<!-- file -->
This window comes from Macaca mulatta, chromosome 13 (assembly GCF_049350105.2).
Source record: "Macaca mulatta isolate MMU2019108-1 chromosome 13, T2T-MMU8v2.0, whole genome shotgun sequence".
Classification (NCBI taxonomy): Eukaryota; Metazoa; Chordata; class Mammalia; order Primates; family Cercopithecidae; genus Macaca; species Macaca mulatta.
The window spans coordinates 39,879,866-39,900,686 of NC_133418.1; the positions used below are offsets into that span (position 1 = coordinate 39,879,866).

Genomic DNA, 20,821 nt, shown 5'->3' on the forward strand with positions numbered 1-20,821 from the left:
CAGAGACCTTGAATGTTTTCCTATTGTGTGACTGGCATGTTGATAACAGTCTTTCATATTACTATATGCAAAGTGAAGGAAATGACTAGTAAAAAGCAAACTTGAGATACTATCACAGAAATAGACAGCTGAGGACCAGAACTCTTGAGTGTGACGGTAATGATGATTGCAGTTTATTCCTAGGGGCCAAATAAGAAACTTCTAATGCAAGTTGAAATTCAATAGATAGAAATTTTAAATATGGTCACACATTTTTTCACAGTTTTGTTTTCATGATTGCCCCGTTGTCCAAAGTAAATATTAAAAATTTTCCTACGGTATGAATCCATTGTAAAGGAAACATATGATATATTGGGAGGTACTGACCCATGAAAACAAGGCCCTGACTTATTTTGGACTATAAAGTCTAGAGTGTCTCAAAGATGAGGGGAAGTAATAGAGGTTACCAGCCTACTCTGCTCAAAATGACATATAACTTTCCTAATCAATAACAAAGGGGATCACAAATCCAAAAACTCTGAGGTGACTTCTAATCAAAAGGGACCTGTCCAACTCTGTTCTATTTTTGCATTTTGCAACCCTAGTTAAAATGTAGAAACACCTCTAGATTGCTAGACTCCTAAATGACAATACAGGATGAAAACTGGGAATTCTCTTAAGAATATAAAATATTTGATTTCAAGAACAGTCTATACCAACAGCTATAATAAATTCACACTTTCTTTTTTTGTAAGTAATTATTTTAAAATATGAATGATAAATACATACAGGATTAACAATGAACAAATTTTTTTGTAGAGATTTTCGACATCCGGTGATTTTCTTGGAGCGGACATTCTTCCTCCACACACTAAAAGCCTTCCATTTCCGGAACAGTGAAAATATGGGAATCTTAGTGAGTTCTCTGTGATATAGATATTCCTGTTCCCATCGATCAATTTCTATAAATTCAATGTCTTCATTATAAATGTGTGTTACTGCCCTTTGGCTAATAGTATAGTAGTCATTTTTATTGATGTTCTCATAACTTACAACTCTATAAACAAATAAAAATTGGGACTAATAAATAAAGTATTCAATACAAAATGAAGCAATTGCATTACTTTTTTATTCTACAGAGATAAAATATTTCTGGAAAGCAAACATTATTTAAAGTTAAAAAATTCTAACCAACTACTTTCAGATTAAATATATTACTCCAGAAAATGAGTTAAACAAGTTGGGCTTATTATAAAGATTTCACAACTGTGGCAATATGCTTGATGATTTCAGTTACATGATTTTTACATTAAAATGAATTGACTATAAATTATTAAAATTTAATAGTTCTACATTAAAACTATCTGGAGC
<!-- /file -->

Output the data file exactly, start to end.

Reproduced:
This window comes from Macaca mulatta, chromosome 13 (assembly GCF_049350105.2).
Source record: "Macaca mulatta isolate MMU2019108-1 chromosome 13, T2T-MMU8v2.0, whole genome shotgun sequence".
Classification (NCBI taxonomy): Eukaryota; Metazoa; Chordata; class Mammalia; order Primates; family Cercopithecidae; genus Macaca; species Macaca mulatta.
The window spans coordinates 39,879,866-39,900,686 of NC_133418.1; the positions used below are offsets into that span (position 1 = coordinate 39,879,866).

Genomic DNA, 20,821 nt, shown 5'->3' on the forward strand with positions numbered 1-20,821 from the left:
CAGAGACCTTGAATGTTTTCCTATTGTGTGACTGGCATGTTGATAACAGTCTTTCATATTACTATATGCAAAGTGAAGGAAATGACTAGTAAAAAGCAAACTTGAGATACTATCACAGAAATAGACAGCTGAGGACCAGAACTCTTGAGTGTGACGGTAATGATGATTGCAGTTTATTCCTAGGGGCCAAATAAGAAACTTCTAATGCAAGTTGAAATTCAATAGATAGAAATTTTAAATATGGTCACACATTTTTTCACAGTTTTGTTTTCATGATTGCCCCGTTGTCCAAAGTAAATATTAAAAATTTTCCTACGGTATGAATCCATTGTAAAGGAAACATATGATATATTGGGAGGTACTGACCCATGAAAACAAGGCCCTGACTTATTTTGGACTATAAAGTCTAGAGTGTCTCAAAGATGAGGGGAAGTAATAGAGGTTACCAGCCTACTCTGCTCAAAATGACATATAACTTTCCTAATCAATAACAAAGGGGATCACAAATCCAAAAACTCTGAGGTGACTTCTAATCAAAAGGGACCTGTCCAACTCTGTTCTATTTTTGCATTTTGCAACCCTAGTTAAAATGTAGAAACACCTCTAGATTGCTAGACTCCTAAATGACAATACAGGATGAAAACTGGGAATTCTCTTAAGAATATAAAATATTTGATTTCAAGAACAGTCTATACCAACAGCTATAATAAATTCACACTTTCTTTTTTTGTAAGTAATTATTTTAAAATATGAATGATAAATACATACAGGATTAACAATGAACAAATTTTTTTGTAGAGATTTTCGACATCCGGTGATTTTCTTGGAGCGGACATTCTTCCTCCACACACTAAAAGCCTTCCATTTCCGGAACAGTGAAAATATGGGAATCTTAGTGAGTTCTCTGTGATATAGATATTCCTGTTCCCATCGATCAATTTCTATAAATTCAATGTCTTCATTATAAATGTGTGTTACTGCCCTTTGGCTAATAGTATAGTAGTCATTTTTATTGATGTTCTCATAACTTACAACTCTATAAACAAATAAAAATTGGGACTAATAAATAAAGTATTCAATACAAAATGAAGCAATTGCATTACTTTTTTATTCTACAGAGATAAAATATTTCTGGAAAGCAAACATTATTTAAAGTTAAAAAATTCTAACCAACTACTTTCAGATTAAATATATTACTCCAGAAAATGAGTTAAACAAGTTGGGCTTATTATAAAGATTTCACAACTGTGGCAATATGCTTGATGATTTCAGTTACATGATTTTTACATTAAAATGAATTGACTATAAATTATTAAAATTTAATAGTTCTACATTAAAACTATCTGGAGC